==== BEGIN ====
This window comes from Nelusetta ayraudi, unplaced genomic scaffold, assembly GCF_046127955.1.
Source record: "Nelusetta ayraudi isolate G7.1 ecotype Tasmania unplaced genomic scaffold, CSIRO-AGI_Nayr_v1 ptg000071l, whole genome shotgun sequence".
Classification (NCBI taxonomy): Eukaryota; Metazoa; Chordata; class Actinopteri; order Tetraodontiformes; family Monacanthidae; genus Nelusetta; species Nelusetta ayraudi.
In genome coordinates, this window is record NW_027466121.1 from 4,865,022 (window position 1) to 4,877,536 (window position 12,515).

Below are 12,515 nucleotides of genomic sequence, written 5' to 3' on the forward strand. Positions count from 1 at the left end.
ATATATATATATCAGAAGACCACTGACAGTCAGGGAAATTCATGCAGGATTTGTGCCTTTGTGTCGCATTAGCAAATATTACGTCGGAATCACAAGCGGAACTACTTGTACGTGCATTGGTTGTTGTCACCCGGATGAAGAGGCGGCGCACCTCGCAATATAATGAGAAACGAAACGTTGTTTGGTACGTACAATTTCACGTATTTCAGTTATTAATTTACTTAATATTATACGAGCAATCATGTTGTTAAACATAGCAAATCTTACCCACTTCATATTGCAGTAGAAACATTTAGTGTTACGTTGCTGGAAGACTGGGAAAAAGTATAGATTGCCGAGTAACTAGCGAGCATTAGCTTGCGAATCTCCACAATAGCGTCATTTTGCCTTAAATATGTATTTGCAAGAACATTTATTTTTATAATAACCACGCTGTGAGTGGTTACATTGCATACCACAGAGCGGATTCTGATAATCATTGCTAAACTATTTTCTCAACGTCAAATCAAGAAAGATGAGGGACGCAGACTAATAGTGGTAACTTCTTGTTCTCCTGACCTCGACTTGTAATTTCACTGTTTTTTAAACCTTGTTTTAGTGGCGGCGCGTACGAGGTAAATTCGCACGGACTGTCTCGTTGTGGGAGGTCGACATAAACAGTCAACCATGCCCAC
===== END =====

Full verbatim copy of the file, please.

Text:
This window comes from Nelusetta ayraudi, unplaced genomic scaffold, assembly GCF_046127955.1.
Source record: "Nelusetta ayraudi isolate G7.1 ecotype Tasmania unplaced genomic scaffold, CSIRO-AGI_Nayr_v1 ptg000071l, whole genome shotgun sequence".
Classification (NCBI taxonomy): Eukaryota; Metazoa; Chordata; class Actinopteri; order Tetraodontiformes; family Monacanthidae; genus Nelusetta; species Nelusetta ayraudi.
In genome coordinates, this window is record NW_027466121.1 from 4,865,022 (window position 1) to 4,877,536 (window position 12,515).

Below are 12,515 nucleotides of genomic sequence, written 5' to 3' on the forward strand. Positions count from 1 at the left end.
ATATATATATATCAGAAGACCACTGACAGTCAGGGAAATTCATGCAGGATTTGTGCCTTTGTGTCGCATTAGCAAATATTACGTCGGAATCACAAGCGGAACTACTTGTACGTGCATTGGTTGTTGTCACCCGGATGAAGAGGCGGCGCACCTCGCAATATAATGAGAAACGAAACGTTGTTTGGTACGTACAATTTCACGTATTTCAGTTATTAATTTACTTAATATTATACGAGCAATCATGTTGTTAAACATAGCAAATCTTACCCACTTCATATTGCAGTAGAAACATTTAGTGTTACGTTGCTGGAAGACTGGGAAAAAGTATAGATTGCCGAGTAACTAGCGAGCATTAGCTTGCGAATCTCCACAATAGCGTCATTTTGCCTTAAATATGTATTTGCAAGAACATTTATTTTTATAATAACCACGCTGTGAGTGGTTACATTGCATACCACAGAGCGGATTCTGATAATCATTGCTAAACTATTTTCTCAACGTCAAATCAAGAAAGATGAGGGACGCAGACTAATAGTGGTAACTTCTTGTTCTCCTGACCTCGACTTGTAATTTCACTGTTTTTTAAACCTTGTTTTAGTGGCGGCGCGTACGAGGTAAATTCGCACGGACTGTCTCGTTGTGGGAGGTCGACATAAACAGTCAACCATGCCCAC